Hot on the heels of the collapse of the Gerry Anderson Comics Collection partwork came Egmont with Thunderbirds – The Comic Collection, a hardback volume of strips released in 2013 as part of their Classic Comics range. Sixteen Thunderbirds stories from the pages of TV21 representing an almost complete chronological run from late 1967 to early 1970 (albeit with six stories absent) and four Lady Penelope adventures make up the book, including;
Thunderbirds; The Earthquake Maker, Visitor from Space, The Antarctic Menace, Brains is Dead, The Space Cannon, The Olympic Plot, Devil’s Crag, The Eiffel Tower Demolition, The Nuclear Threat, The Hawaiian Lobster Menace, The Time Machine, The Zoo Ship, City of Doom, Chain Reaction, The Big Bang and The Mini Moon.
Lady Penelope; Mr Steelman, The Isle of Arran Riddle, The Vanishing Ray and The Enemy Spy.
Also featured throughout the book are several of the cutaway cross-sections produced by Graham Bleathman for the 1990s Thunderbirds comic, plus his paintings showing the launch sequences for the Thunderbirds vehicles. It’s a nice inclusion, and the introduction also does a good job of placing TV21 and the Thunderbirds strip in particular in its proper historical context within the wider world of British comics.
It’s commendable that Egmont steered clear of the earliest (and thus most-often reprinted) Thunderbirds strips for this first book (perhaps due to their recent inclusion in the partwork), preferring instead to concentrate on stories that haven’t received as much exposure over the years. Stories like The Zoo Ship or City of Doom show that the quality of the Thunderbirds strip remained largely consistent over the years, at least while Frank Bellamy was the main illustrator, (sorry John Cooper, but everyone looks really fed up in your stories) and they deserve just as much attention as the earlier strips.
Running to nearly 300 pages this was a terrific start to Egmont’s range of reprints (and for those who couldn’t afford to put down the full £25 for it the strips in this book was also re-released as a series of five softback books) but this was only the beginning as 2014 saw the release of two Gerry Anderson titles from Egmont.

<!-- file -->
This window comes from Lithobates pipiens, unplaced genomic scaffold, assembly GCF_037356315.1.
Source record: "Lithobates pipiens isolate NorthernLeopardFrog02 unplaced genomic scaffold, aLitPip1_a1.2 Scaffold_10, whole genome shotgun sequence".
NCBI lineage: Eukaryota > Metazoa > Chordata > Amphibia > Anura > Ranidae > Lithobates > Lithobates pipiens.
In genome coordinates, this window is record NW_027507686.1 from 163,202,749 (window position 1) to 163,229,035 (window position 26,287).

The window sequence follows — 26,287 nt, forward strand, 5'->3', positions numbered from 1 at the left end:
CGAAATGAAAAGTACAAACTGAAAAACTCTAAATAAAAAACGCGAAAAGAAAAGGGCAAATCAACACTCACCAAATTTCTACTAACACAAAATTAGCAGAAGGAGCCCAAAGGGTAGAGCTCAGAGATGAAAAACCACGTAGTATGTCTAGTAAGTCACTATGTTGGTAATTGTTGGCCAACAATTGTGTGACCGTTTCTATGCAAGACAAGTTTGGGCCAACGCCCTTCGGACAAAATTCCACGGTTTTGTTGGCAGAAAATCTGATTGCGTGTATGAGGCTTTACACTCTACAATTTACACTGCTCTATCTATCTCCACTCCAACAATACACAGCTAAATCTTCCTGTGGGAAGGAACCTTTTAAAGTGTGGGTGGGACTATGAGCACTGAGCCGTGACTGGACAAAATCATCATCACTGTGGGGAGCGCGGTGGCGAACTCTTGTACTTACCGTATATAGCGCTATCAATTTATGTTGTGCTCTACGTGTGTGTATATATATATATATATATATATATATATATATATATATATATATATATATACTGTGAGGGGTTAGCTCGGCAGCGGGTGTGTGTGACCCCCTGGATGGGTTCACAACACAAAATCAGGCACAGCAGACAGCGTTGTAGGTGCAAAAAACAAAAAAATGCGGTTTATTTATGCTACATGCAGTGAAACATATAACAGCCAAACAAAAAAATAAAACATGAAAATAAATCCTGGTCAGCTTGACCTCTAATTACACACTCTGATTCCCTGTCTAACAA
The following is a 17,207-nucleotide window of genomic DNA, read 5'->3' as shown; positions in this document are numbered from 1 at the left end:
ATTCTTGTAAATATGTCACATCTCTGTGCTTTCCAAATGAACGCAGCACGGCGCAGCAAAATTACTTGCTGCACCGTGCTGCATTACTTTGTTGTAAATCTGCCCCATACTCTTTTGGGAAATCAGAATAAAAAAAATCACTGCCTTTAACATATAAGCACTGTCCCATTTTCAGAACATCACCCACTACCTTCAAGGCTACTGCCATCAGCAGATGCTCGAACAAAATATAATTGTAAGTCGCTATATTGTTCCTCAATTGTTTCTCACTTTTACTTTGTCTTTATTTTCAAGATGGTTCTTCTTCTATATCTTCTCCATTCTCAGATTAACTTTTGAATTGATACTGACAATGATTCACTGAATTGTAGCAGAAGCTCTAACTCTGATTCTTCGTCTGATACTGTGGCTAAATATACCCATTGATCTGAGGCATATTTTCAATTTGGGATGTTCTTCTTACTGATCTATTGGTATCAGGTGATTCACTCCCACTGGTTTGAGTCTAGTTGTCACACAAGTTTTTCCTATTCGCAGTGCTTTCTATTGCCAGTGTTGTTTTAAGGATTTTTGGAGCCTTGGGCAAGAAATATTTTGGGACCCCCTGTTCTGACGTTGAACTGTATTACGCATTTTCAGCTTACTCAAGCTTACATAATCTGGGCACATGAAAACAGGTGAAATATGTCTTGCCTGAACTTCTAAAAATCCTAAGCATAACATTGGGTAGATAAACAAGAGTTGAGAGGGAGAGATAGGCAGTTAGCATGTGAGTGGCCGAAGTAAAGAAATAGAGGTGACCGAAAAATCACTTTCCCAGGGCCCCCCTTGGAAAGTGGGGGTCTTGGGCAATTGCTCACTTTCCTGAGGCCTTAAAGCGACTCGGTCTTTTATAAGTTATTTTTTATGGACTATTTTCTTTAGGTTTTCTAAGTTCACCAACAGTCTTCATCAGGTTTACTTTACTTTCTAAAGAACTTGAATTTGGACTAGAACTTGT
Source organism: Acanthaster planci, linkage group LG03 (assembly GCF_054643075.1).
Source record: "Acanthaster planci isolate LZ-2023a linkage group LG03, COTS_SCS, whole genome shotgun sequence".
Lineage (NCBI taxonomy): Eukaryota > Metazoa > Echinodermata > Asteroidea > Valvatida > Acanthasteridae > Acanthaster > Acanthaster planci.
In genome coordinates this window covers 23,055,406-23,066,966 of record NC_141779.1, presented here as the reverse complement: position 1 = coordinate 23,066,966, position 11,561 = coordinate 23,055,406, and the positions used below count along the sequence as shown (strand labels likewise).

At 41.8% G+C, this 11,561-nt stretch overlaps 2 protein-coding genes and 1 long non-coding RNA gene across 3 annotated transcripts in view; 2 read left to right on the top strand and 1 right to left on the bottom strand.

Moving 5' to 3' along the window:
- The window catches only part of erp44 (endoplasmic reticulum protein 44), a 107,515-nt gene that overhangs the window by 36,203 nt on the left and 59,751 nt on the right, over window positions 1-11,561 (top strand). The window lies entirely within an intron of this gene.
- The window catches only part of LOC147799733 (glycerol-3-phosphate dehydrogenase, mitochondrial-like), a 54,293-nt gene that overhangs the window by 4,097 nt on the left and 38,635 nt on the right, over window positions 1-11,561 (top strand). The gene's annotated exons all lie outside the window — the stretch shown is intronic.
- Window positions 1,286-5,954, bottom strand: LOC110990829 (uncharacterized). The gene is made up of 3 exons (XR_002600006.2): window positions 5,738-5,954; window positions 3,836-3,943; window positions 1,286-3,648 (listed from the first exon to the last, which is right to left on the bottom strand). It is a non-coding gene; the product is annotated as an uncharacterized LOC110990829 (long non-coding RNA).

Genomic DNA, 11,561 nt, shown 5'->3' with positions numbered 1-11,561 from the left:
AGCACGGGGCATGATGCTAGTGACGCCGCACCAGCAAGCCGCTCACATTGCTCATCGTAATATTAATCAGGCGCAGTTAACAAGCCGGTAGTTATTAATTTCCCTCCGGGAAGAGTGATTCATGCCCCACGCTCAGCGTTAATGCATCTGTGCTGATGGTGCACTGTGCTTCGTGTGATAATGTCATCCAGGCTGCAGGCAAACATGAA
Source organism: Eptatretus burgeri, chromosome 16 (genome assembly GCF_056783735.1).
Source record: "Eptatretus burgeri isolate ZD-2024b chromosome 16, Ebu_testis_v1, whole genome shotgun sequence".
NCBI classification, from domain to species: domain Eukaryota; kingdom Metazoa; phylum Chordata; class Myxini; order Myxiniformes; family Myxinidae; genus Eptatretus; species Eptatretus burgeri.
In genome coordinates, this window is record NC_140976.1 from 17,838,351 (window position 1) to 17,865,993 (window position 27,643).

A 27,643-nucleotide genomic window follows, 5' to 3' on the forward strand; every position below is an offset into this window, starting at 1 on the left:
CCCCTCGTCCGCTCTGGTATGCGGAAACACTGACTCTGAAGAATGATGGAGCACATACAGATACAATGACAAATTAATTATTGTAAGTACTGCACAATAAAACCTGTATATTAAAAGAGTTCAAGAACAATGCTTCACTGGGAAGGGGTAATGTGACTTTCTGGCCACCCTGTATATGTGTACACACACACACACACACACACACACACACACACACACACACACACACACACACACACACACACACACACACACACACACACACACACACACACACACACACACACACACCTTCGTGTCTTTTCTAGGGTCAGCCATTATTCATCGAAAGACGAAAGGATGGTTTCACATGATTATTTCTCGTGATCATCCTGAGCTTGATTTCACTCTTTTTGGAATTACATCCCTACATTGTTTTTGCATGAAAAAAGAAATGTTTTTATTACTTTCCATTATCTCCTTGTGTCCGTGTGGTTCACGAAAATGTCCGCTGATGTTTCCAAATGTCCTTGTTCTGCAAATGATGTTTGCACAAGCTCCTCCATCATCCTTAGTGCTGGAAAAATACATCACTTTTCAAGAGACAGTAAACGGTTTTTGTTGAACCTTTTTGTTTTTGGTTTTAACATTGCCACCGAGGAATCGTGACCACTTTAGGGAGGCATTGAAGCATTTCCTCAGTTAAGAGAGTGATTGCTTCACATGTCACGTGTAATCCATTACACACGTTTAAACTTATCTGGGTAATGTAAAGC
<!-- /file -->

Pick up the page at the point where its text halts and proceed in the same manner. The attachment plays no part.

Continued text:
The first, simple titled The Gerry Anderson Comic Collection, brought together a variety of stories from the pages of TV21 including;
Fireball XL5; The Vengeance of Saharis, Electrode 909 and The Giant Ant Invasion.
Stingray; The Flying Fish Mystery, The Medallion Mystery and The Monster Weed.
Lady Penelope; Behind Enemy Lines and Steelman Strikes Back.
Thunderbirds; Revolt on Jupiter, Jungle Adventure, Danger in Deep and Seeking Disaster.
Zero-X; Return to the Red Planet and Prisoners of the Star.
Captain Scarlet; We Will Destroy Earth Communications, Secret Mission and Blue Mysteronised!.
Joe 90: Collision Disaster and Mac Missing.
Along for the ride as well are The Angels with the first five chapters of their strip, and all twenty-three instalments of Marina, Girl of the Sea. Also included are several features on the history of TV21, the television series it was based on and the key artists who were involved.
This is easily my favourite of the Egmont titles so far due to the variety of the series featured and the inclusion of certain strips that have until now slipped the net of previous reprint volumes. Electrode 909 is a real highlight of the TV21 years and maybe possibly be the best Fireball XL5 story of all time, while the inclusion of Prisoners of the Star gives the Zero-X section a chance to show the series at its most compelling. Presenting the very first Marina storyline in its entirety was a nice touch too; I’d missed chapters of that over the years so it was great to see her full origin story included. It’s also worth noting that four of the Thunderbirds strips featured here were part of the six absent from the first volume, perhaps showing that Egmont had long term plans for this series right from the start and were intentionally holding a few back just in case.
The second Egmont title of 2014, Inside the Worlds of Gerry Anderson, was a little different, collecting all the beautiful Graham Bleathman vehicle cutaways that had appeared in the pages of the Fleetway comics of the early 1990s. As a kid I adored these, removing them from the magazine and plastering them all over my bedroom wall…which is why almost none of them survive to this day, and why I utterly adore this book for giving them back to me. It’s such an obvious thing to publish that I’m amazed it’s taken this long for it to happen. Bleathman has done other Anderson cross-sections since these, but the fully painted cutaways he did in the 1990s will always be my favourites just for the sheer variety of material he covered. There’s the usual assortment of hero craft, Thunderbirds 1 and 2 and so on, but some of these get really obscure; one-off guest vehicles from the television series such as the Crablogger, the Spectrum Hovercraft or the World Army’s U87 transporter stand alongside craft and locations that only ever appeared in the pages of TV21 such as the Sea Leopard, the President ocean liner and the Atlantic Tunnel. Most of the cutaways in this volume come from Graham’s original artwork, giving them a vibrancy that might otherwise be absent if scanned from lesser sources.